By Scott Thomas
KFVS12 Vice President and General Manager
It's fall in the Heartland, and hunters of all ages are heading into the woods. Whether you are pursuing feathers or fur, sometimes one of the hardest things to do is find a place to hunt. You might think finding the perfect spot would be easy but I know from personal experience it can be a challenge and can get expensive. So, some hunters do the unthinkable. They trespass on private lands.
Make no mistake hunters, it is your responsibility to know, and follow, the rules. Plus, there's plenty of public land, and with a little scouting, you can find a great spot. But if you prefer to hunt private land get permission first. Just because the land isn't posted private or fenced off doesn't make it okay. And if you are caught you could be cited. But worse than that, someone could get hurt.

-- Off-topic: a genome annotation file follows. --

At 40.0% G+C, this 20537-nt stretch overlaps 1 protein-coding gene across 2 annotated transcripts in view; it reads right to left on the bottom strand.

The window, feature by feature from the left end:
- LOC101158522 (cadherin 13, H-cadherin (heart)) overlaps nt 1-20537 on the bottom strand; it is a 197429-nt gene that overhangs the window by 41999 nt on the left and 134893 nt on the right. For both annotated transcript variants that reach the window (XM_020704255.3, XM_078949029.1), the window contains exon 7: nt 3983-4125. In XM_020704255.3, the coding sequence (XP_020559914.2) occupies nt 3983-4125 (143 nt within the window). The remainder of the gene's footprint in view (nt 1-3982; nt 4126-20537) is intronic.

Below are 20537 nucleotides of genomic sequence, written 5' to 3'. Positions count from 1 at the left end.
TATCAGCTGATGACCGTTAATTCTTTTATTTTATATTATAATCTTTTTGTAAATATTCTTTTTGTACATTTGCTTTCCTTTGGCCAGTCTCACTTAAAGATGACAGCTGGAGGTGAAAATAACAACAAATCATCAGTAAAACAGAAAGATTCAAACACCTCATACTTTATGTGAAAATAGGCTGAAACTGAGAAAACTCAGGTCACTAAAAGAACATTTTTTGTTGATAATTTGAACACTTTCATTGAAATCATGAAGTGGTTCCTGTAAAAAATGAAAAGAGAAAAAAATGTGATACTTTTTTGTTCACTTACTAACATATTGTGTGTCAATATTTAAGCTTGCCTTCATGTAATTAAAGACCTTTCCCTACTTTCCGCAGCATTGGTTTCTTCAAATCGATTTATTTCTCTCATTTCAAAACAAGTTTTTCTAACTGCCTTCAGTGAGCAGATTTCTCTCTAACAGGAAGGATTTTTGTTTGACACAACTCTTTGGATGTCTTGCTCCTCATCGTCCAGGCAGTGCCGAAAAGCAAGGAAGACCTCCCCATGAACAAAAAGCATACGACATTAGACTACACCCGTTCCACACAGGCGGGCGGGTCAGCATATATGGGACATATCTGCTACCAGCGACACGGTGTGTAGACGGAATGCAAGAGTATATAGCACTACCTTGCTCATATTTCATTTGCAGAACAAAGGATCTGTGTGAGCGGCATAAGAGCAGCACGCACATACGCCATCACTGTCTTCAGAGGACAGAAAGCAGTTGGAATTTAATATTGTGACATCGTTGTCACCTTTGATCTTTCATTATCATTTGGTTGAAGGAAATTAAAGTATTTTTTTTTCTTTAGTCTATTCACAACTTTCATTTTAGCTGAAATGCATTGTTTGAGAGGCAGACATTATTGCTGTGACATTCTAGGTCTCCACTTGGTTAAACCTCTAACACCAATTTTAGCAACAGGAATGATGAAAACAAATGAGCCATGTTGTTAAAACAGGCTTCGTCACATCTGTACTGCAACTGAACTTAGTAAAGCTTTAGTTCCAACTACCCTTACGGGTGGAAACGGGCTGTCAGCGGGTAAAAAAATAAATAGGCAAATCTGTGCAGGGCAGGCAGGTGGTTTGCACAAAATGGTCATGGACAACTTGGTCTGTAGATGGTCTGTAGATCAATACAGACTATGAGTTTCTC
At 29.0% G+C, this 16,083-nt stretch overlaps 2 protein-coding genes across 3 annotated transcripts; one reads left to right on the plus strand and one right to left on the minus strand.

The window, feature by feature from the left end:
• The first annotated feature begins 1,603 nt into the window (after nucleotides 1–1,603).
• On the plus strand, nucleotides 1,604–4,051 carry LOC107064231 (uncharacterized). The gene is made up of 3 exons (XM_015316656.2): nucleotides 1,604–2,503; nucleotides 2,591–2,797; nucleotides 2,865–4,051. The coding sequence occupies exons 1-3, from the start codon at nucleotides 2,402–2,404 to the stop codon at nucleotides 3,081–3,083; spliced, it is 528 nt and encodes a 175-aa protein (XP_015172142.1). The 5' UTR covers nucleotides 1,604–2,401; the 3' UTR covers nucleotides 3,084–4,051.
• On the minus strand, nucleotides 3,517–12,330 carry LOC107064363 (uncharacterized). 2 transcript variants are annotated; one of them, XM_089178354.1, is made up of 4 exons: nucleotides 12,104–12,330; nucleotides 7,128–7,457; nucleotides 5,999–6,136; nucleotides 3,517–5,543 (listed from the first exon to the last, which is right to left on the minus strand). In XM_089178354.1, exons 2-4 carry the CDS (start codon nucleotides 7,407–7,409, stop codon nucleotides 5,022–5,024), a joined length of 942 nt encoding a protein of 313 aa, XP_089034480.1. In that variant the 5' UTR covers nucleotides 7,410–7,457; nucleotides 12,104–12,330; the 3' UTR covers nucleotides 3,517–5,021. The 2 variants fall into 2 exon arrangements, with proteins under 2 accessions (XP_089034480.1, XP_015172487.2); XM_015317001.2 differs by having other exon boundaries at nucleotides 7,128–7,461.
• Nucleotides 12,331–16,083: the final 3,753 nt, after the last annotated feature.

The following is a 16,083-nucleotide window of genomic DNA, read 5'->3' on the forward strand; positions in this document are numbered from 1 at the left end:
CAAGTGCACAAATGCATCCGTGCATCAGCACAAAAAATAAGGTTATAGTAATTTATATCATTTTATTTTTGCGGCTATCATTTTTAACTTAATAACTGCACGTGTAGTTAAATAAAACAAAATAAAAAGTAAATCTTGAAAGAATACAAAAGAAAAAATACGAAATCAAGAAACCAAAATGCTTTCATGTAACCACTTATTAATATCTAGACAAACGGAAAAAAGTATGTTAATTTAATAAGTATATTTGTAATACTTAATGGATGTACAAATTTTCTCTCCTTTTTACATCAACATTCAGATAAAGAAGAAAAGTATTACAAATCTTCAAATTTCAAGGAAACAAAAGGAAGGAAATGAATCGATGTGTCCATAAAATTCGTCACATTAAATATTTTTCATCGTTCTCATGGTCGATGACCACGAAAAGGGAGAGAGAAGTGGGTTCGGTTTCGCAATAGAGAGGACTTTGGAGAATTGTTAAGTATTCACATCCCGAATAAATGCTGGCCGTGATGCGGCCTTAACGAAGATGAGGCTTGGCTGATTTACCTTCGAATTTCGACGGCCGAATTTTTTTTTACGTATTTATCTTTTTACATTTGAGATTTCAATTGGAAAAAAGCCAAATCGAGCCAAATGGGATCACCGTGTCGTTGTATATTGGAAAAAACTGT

Conservation agents say anytime someone is hunting without permission they create a dangerous situation for themselves and other hunters. One of the most important rules of firearm safety is to be sure of your target, and to know what’s beyond it. There are incidents every year in which hunters have been shot because they didn't know another hunter was near. Often it was because the hunter was not supposed to be there.
If you're a hunter take a few minutes and simply ask the landowner if you can hunt on their land. Most landowners I know are agreeable. But if you get told no respect their wishes and don’t trespass. That keeps everyone safe, and it keeps you legal.
I’m Scott Thomas and that’s our ViewPoint.
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